The lawsuit described 4M as the “alter ego” of Mr Wiener, and claimed he had “controlled, dominated, managed and operated 4M as his alter ego to suit his convenience; used 4M funds and assets for his own personal use; disregarded legal formalities; used 4M as a mere shell, instrumentality or conduit for himself; manipulated the assets and liabilities so as to concentrate the liabilities in 4M and the assets in himself; and used 4M to shield against personal obligations”.
Mr Wiener, via a spokesperson, declined to comment when contacted by Tribune Business about the lawsuit yesterday. However, this newspaper understands that the developer had explained to Mr Ross prior to the October payment data that he was withholding the second installment on the basis that the former project manager had left more work undone than previously thought.
It is unclear whether Mr Wiener now regrets his involvement with Mr Ross, who he previously said he had hired based on his personal moral principals of “forgiveness and second chances.”
The Tribune previously revealed Mr Ross’s colourful past in April this year, including how he escaped from police custody in 1976 - the same year he was charged and convicted of heroin possession.
Mr Ross was sentenced to five years for heroin possession, five years for violating his probation, and five years for escaping prison. The sentences were to run concurrently, but he only ultimately spent 11 months in prison.
He has legally changed his name at least twice. He changed his last name from Doelling to Ross in 1986, before filing a petition to change his name from Gary Ross to Bernard Ross in 2016. Yet despite this background the Immigration Department gave him a work permit that was valid from March 2018 to March 2020.
One source, speaking on condition of anonymity yesterday, suggested that Mr Ross’s lawsuit was merely a pressure tactic designed to force the developer to pay up. “He’s [Mr Wiener] paying the price for having put his faith in the guy in the first instance, and saying we were aware of all this before but are going to give him a second chance,” they said.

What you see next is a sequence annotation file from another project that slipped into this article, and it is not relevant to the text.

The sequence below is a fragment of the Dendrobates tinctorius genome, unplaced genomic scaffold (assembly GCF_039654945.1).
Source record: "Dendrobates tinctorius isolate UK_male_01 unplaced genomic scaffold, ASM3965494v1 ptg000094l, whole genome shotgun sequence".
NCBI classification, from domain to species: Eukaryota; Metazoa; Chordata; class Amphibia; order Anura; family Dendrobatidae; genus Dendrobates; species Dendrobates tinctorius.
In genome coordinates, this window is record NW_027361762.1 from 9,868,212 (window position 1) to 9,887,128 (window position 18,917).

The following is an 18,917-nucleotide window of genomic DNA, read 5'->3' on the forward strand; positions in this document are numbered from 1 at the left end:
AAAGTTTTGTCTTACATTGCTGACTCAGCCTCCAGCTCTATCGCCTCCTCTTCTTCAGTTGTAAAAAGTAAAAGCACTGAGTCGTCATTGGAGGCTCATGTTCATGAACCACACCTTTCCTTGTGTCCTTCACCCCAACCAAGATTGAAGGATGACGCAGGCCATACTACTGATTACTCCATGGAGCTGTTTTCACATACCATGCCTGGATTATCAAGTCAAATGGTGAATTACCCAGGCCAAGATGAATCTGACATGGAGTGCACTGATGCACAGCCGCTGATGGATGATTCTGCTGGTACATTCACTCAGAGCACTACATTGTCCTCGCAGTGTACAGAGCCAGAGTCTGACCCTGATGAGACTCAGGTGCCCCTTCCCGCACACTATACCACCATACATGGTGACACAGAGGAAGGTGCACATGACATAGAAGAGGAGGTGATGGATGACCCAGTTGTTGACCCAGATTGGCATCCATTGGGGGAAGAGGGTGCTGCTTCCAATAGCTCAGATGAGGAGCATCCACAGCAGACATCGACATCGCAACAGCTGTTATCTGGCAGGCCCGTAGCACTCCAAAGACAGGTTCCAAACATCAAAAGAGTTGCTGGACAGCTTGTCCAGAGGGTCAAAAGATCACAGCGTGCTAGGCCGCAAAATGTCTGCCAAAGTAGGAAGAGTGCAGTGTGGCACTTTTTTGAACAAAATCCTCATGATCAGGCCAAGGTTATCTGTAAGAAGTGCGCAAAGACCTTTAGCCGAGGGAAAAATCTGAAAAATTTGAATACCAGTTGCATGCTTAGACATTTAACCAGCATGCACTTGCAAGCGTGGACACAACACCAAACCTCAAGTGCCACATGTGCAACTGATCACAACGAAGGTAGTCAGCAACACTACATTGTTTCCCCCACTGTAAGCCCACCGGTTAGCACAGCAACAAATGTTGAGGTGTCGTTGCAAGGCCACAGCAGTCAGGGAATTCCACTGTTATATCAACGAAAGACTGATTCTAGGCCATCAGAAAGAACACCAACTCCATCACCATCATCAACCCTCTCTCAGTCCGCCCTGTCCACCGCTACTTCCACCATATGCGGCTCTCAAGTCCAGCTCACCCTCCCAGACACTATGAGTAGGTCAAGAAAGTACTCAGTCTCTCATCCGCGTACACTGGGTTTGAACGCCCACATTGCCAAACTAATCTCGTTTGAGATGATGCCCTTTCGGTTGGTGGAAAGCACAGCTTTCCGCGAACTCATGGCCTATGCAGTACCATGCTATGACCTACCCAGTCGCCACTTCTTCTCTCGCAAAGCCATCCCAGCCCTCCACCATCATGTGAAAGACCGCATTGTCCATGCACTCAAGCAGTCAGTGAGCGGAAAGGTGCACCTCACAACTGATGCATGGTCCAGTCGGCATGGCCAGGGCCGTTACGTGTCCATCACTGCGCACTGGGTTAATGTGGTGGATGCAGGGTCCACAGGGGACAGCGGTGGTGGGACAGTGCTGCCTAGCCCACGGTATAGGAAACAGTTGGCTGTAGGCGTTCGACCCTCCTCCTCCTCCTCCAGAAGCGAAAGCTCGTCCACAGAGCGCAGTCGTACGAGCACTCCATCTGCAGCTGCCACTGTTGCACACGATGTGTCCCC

“You put faith in the fella, give him a chance and he’s trying to bit the hand that feeds him.” Mr Wiener, when challenged about Mr Ross’ involvement by The Tribune earlier this year, said: “The project has not been put into Mr Ross’ hands. He is my local representative, but I am involved with the development on a daily basis.
“I am the only authorised legal representative and surrounded by the best talent in their fields (legal, construction management, general contractor, civil engineer, etc), all of whom are Bahamian with one exception.... Specifically, in reference to the employment of Mr Ross, this was a decision I made in furtherance of my own values, which includes the principles of forgiveness and second chances.”
A government representative said then that the Bahamas Investment Authority (BIA) was aware of Mr Ross’ record because Mr Wiener was open about it. The Government was satisfied with the developer’s assurances, the source said.
4M’s Briland Residences & Marina project has itself been subject to Judicial Review challenge in the Bahamian Supreme Court by rival Harbour Island hotelier, Benjamin Simmons, and Briland Island Responsible Development.
Both sides have agreed that the site plan approval previously granted for the project should be quashed due to confusion over which planning law applies. Justice Diane Stewart now has to determine whether it is the Town Planning Act or the Planning and Subdivisions Act.